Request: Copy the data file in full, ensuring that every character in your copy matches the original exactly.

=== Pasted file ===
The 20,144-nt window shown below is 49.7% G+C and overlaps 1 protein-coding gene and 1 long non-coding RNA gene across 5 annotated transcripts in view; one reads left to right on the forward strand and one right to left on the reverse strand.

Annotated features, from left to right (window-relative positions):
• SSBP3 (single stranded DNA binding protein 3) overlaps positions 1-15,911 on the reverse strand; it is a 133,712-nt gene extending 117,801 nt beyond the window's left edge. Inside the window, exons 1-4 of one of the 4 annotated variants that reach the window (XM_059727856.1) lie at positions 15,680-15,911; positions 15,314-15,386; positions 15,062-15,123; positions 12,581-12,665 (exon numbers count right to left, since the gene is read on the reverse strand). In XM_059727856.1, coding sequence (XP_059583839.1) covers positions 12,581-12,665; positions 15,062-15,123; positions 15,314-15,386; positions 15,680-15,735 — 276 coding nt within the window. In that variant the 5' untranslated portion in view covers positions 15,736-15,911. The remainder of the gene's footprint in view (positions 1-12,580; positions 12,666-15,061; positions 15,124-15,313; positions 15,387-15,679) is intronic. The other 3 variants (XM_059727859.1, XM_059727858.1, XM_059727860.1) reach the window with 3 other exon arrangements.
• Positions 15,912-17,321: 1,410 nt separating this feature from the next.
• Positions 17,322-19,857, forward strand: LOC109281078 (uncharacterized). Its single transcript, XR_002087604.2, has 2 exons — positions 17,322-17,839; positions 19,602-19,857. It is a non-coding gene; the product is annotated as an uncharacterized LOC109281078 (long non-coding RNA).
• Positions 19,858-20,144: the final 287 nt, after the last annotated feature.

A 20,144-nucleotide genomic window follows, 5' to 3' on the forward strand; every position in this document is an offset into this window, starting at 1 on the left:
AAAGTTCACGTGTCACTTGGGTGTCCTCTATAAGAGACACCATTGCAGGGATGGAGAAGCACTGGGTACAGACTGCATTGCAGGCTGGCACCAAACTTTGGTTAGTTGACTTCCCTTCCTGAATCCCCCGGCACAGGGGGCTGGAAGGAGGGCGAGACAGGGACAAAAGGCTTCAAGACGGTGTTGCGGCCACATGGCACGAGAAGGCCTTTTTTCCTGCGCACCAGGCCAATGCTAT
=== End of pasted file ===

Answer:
The 20,144-nt window shown below is 49.7% G+C and overlaps 1 protein-coding gene and 1 long non-coding RNA gene across 5 annotated transcripts in view; one reads left to right on the forward strand and one right to left on the reverse strand.

Annotated features, from left to right (window-relative positions):
• SSBP3 (single stranded DNA binding protein 3) overlaps positions 1-15,911 on the reverse strand; it is a 133,712-nt gene extending 117,801 nt beyond the window's left edge. Inside the window, exons 1-4 of one of the 4 annotated variants that reach the window (XM_059727856.1) lie at positions 15,680-15,911; positions 15,314-15,386; positions 15,062-15,123; positions 12,581-12,665 (exon numbers count right to left, since the gene is read on the reverse strand). In XM_059727856.1, coding sequence (XP_059583839.1) covers positions 12,581-12,665; positions 15,062-15,123; positions 15,314-15,386; positions 15,680-15,735 — 276 coding nt within the window. In that variant the 5' untranslated portion in view covers positions 15,736-15,911. The remainder of the gene's footprint in view (positions 1-12,580; positions 12,666-15,061; positions 15,124-15,313; positions 15,387-15,679) is intronic. The other 3 variants (XM_059727859.1, XM_059727858.1, XM_059727860.1) reach the window with 3 other exon arrangements.
• Positions 15,912-17,321: 1,410 nt separating this feature from the next.
• Positions 17,322-19,857, forward strand: LOC109281078 (uncharacterized). Its single transcript, XR_002087604.2, has 2 exons — positions 17,322-17,839; positions 19,602-19,857. It is a non-coding gene; the product is annotated as an uncharacterized LOC109281078 (long non-coding RNA).
• Positions 19,858-20,144: the final 287 nt, after the last annotated feature.

A 20,144-nucleotide genomic window follows, 5' to 3' on the forward strand; every position in this document is an offset into this window, starting at 1 on the left:
AAAGTTCACGTGTCACTTGGGTGTCCTCTATAAGAGACACCATTGCAGGGATGGAGAAGCACTGGGTACAGACTGCATTGCAGGCTGGCACCAAACTTTGGTTAGTTGACTTCCCTTCCTGAATCCCCCGGCACAGGGGGCTGGAAGGAGGGCGAGACAGGGACAAAAGGCTTCAAGACGGTGTTGCGGCCACATGGCACGAGAAGGCCTTTTTTCCTGCGCACCAGGCCAATGCTAT